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As a researcher, you may brag about the open, collegial way that scientists share their findings in lab meetings, poster sessions, and journal articles.
But if you dig beneath the surface, you’ll find a darker tendency built into our habits and institutions that actually cover up a lot of what we learn.
For example, you might spend months testing the efficacy of a new cancer drug in vitro. But if that drug doesn’t have a significant impact on cancer growth, you’ll conclude your work is ‘not publishable,’ and the discovery will languish in your lab notebook.
Meanwhile, in some other lab, at some other University, another scientist might get the same idea you had, and spend their own weeks or months doing the same tests, only to learn the same result.
And so, year after year, the research community wastes immeasurable time re-learning the same lessons. And because of that, the march toward real insights and real cures slows to a crawl.
This week on the show, we talk with Jon Tennant, PhD, who wants to re-open the channels of scientific communication and transform the way we build on what others have learned.
Open Source Science
The “Open Science” movement goes far beyond sharing negative results. It builds on the “Open Source” software movement that has been vital to the software engineering community for a generation.
It encompasses all aspects of the scientific process, from planning experiments to sharing raw data to educating the public.
Jon described just a handful of ways that scientists are opening their methods to the wider world.
The first idea is the microPublication. Rather than gathering reams of data in the hopes of crafting a ‘story’ that a journal is willing to pick up, micropublishing focuses on sharing the results of individual experiments – pushing the data out to other scientists as they happen. In this way, you can collaborate in near-real-time, and inspire new paths of inquiry – even if the original idea doesn’t pan out.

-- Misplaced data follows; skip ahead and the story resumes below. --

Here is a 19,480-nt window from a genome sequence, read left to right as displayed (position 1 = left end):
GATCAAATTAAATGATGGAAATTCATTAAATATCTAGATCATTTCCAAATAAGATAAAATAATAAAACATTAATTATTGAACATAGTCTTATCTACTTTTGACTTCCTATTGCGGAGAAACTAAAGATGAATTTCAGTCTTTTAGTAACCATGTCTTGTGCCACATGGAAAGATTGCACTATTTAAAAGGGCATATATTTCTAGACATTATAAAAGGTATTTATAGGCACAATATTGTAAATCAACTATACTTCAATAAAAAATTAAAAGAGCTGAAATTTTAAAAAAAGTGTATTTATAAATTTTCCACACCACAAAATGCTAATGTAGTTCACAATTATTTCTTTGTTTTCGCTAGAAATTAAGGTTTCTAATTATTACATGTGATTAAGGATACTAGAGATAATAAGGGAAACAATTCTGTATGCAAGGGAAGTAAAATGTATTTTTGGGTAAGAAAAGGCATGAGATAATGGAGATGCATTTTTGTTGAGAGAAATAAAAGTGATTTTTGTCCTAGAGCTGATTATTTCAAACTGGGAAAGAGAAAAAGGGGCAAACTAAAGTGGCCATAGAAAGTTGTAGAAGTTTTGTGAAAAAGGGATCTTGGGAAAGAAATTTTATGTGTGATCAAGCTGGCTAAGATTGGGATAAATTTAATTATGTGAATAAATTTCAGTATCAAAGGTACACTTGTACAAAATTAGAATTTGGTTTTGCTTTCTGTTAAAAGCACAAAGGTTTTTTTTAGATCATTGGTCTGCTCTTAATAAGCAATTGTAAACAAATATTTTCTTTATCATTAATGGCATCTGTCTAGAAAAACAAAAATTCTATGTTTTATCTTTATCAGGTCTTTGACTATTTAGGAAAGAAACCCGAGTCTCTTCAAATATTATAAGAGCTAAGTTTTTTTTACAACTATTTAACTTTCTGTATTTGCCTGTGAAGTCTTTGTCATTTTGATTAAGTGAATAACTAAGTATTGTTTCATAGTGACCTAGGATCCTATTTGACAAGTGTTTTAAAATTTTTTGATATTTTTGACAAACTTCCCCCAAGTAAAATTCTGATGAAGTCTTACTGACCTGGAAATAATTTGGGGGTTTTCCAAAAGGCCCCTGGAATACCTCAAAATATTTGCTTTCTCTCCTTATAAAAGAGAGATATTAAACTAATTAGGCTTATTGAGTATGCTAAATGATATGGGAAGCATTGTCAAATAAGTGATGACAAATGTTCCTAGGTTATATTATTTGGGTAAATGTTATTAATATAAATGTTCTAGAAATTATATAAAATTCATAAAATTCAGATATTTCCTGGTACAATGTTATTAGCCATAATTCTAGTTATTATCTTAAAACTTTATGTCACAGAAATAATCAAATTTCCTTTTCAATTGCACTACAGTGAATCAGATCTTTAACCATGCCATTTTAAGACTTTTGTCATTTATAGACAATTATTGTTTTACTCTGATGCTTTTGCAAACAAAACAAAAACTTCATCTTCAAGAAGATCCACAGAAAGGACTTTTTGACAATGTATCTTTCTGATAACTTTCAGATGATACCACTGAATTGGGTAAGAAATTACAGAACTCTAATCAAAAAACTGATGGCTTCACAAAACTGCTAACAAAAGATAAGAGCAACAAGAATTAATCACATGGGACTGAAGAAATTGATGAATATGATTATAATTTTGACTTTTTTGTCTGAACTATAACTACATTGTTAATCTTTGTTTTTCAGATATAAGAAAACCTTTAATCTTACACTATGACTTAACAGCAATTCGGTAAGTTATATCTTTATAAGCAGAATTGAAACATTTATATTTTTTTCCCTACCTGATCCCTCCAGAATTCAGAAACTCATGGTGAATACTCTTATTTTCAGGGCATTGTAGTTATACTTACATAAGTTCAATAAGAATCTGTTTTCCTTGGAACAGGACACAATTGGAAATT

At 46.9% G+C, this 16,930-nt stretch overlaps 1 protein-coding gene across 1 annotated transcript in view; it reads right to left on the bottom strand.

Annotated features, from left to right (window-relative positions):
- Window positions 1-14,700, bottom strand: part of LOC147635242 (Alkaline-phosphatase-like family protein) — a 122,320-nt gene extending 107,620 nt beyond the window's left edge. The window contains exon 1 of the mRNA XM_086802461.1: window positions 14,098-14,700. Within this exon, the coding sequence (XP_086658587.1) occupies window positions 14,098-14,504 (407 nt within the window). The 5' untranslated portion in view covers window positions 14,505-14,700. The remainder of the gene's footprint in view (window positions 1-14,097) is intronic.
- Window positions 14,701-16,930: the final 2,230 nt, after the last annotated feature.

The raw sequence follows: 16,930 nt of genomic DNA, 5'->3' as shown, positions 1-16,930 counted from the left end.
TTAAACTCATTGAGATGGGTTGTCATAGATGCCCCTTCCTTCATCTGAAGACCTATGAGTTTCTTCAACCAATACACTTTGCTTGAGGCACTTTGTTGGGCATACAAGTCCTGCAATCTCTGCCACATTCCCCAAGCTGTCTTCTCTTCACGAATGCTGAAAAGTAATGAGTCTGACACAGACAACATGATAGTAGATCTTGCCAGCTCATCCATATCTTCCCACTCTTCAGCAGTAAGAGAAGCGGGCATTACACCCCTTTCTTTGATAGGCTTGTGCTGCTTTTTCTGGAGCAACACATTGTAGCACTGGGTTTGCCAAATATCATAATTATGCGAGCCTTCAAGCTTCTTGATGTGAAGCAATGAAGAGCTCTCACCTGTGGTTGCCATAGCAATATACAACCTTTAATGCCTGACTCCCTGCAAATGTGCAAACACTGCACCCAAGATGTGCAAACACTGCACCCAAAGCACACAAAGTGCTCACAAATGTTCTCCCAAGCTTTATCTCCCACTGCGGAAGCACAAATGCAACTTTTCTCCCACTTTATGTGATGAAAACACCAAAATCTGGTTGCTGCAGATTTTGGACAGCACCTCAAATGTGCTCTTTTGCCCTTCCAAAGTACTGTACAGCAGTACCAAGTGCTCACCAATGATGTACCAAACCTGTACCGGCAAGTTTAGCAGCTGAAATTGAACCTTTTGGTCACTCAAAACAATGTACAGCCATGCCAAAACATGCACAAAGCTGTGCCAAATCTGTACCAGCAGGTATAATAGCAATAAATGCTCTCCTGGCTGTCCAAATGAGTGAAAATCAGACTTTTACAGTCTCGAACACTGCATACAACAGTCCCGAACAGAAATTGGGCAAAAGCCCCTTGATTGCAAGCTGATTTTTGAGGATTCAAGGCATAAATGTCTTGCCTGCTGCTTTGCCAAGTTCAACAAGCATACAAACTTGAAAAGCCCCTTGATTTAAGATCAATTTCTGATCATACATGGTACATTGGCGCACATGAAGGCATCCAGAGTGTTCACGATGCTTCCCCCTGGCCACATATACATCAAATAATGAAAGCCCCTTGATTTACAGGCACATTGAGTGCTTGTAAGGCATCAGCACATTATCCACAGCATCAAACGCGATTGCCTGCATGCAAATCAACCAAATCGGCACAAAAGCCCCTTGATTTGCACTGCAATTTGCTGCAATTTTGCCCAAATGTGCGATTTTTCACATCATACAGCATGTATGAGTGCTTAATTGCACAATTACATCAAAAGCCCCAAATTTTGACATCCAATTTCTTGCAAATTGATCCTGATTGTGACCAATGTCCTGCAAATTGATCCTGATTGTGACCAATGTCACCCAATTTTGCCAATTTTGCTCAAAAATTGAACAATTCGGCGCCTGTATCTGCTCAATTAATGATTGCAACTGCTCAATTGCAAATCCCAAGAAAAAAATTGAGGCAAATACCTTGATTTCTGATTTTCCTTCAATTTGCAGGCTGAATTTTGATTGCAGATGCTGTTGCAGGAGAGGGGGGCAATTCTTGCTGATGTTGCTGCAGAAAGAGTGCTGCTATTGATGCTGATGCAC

Another way to open your research is through pre-registration. In this mode, you present your hypothesis and research plan to a third party for review before you begin to collect data. That way, no matter the result, the world gets to learn about your experimental approach and whether the hypothesis was supported or rejected.
While these novel modes of publication might sound exciting, they can have a hard time gaining traction in an academic setting where the Impact Factor of a journal can mean a promotion or a dismissal. How are postdocs and junior faculty members supposed to adopt these new publishing methods when the hiring or tenure committee puts so much stock in the ‘top-tier journals?’
Weaning academics from their addiction to Cell, Science, and Nature requires a cultural solution. The San Francisco Declaration on Research Assessment encourages signatories in academia and funding agencies to look beyond the Journal Impact Factor when making hiring and funding decisions.
They highlight “the need to assess research on its own merits rather than on the basis of the journal in which the research is published.”
Ewine van Dishoeck has spent her life studying the space between the stars. Not so long ago, interstellar space was thought to be an empty, sterile void. The idea that there would be organic molecules in interstellar clouds was absurd. Ewine, however, has revealed that there are some astonishingly sophisticated organic molecules in space. The molecules that are needed to form the building blocks of life were formed long before planets emerged from these swirling clouds of interstellar dust. Jim talks to Ewine, winner of the 2018 Kavli Prize for Astrophysics, about quantum chemistry, astronomy and why we need to keep building telescopes. Do Ewine’s discoveries make it more likely that we will find life elsewhere in the universe?
Producer: Anna Buckley
Main Image: Ewine van Dishoeck receiving the Kavli Prize in astrophysics, 4 September 2018 in Oslo. Credit: Berit Roald / NTB SCANPIX / AFP) / Norway